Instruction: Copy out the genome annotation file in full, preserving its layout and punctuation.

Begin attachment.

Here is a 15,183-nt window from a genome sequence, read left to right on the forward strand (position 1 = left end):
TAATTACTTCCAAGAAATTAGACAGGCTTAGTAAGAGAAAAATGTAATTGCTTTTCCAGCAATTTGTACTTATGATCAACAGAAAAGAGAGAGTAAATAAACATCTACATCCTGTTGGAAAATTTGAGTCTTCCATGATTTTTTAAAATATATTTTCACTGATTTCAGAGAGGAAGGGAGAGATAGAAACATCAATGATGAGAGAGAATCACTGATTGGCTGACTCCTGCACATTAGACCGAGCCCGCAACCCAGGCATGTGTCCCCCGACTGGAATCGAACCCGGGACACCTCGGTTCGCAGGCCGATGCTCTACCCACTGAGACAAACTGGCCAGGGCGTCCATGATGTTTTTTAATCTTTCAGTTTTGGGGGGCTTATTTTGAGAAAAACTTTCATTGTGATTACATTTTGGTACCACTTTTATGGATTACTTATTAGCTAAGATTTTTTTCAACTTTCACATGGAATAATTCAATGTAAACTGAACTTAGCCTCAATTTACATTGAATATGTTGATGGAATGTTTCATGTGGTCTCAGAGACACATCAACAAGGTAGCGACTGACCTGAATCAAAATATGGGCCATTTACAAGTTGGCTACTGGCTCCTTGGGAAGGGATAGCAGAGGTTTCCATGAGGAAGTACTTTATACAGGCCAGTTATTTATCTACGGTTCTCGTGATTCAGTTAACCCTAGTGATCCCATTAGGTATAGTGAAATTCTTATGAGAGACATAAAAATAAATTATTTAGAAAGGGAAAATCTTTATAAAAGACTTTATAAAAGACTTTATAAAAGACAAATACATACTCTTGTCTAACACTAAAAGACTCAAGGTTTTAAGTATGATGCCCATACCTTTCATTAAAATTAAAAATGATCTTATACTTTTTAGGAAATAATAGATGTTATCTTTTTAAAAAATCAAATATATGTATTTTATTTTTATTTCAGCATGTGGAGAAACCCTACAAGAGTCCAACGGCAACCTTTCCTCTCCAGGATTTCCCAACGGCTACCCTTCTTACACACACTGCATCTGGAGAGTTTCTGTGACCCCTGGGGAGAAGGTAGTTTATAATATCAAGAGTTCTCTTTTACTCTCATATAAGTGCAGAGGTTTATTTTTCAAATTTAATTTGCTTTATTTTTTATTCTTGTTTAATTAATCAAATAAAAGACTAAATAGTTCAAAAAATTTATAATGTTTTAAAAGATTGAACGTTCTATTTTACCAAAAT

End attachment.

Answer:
Here is a 15,183-nt window from a genome sequence, read left to right on the forward strand (position 1 = left end):
TAATTACTTCCAAGAAATTAGACAGGCTTAGTAAGAGAAAAATGTAATTGCTTTTCCAGCAATTTGTACTTATGATCAACAGAAAAGAGAGAGTAAATAAACATCTACATCCTGTTGGAAAATTTGAGTCTTCCATGATTTTTTAAAATATATTTTCACTGATTTCAGAGAGGAAGGGAGAGATAGAAACATCAATGATGAGAGAGAATCACTGATTGGCTGACTCCTGCACATTAGACCGAGCCCGCAACCCAGGCATGTGTCCCCCGACTGGAATCGAACCCGGGACACCTCGGTTCGCAGGCCGATGCTCTACCCACTGAGACAAACTGGCCAGGGCGTCCATGATGTTTTTTAATCTTTCAGTTTTGGGGGGCTTATTTTGAGAAAAACTTTCATTGTGATTACATTTTGGTACCACTTTTATGGATTACTTATTAGCTAAGATTTTTTTCAACTTTCACATGGAATAATTCAATGTAAACTGAACTTAGCCTCAATTTACATTGAATATGTTGATGGAATGTTTCATGTGGTCTCAGAGACACATCAACAAGGTAGCGACTGACCTGAATCAAAATATGGGCCATTTACAAGTTGGCTACTGGCTCCTTGGGAAGGGATAGCAGAGGTTTCCATGAGGAAGTACTTTATACAGGCCAGTTATTTATCTACGGTTCTCGTGATTCAGTTAACCCTAGTGATCCCATTAGGTATAGTGAAATTCTTATGAGAGACATAAAAATAAATTATTTAGAAAGGGAAAATCTTTATAAAAGACTTTATAAAAGACTTTATAAAAGACAAATACATACTCTTGTCTAACACTAAAAGACTCAAGGTTTTAAGTATGATGCCCATACCTTTCATTAAAATTAAAAATGATCTTATACTTTTTAGGAAATAATAGATGTTATCTTTTTAAAAAATCAAATATATGTATTTTATTTTTATTTCAGCATGTGGAGAAACCCTACAAGAGTCCAACGGCAACCTTTCCTCTCCAGGATTTCCCAACGGCTACCCTTCTTACACACACTGCATCTGGAGAGTTTCTGTGACCCCTGGGGAGAAGGTAGTTTATAATATCAAGAGTTCTCTTTTACTCTCATATAAGTGCAGAGGTTTATTTTTCAAATTTAATTTGCTTTATTTTTTATTCTTGTTTAATTAATCAAATAAAAGACTAAATAGTTCAAAAAATTTATAATGTTTTAAAAGATTGAACGTTCTATTTTACCAAAAT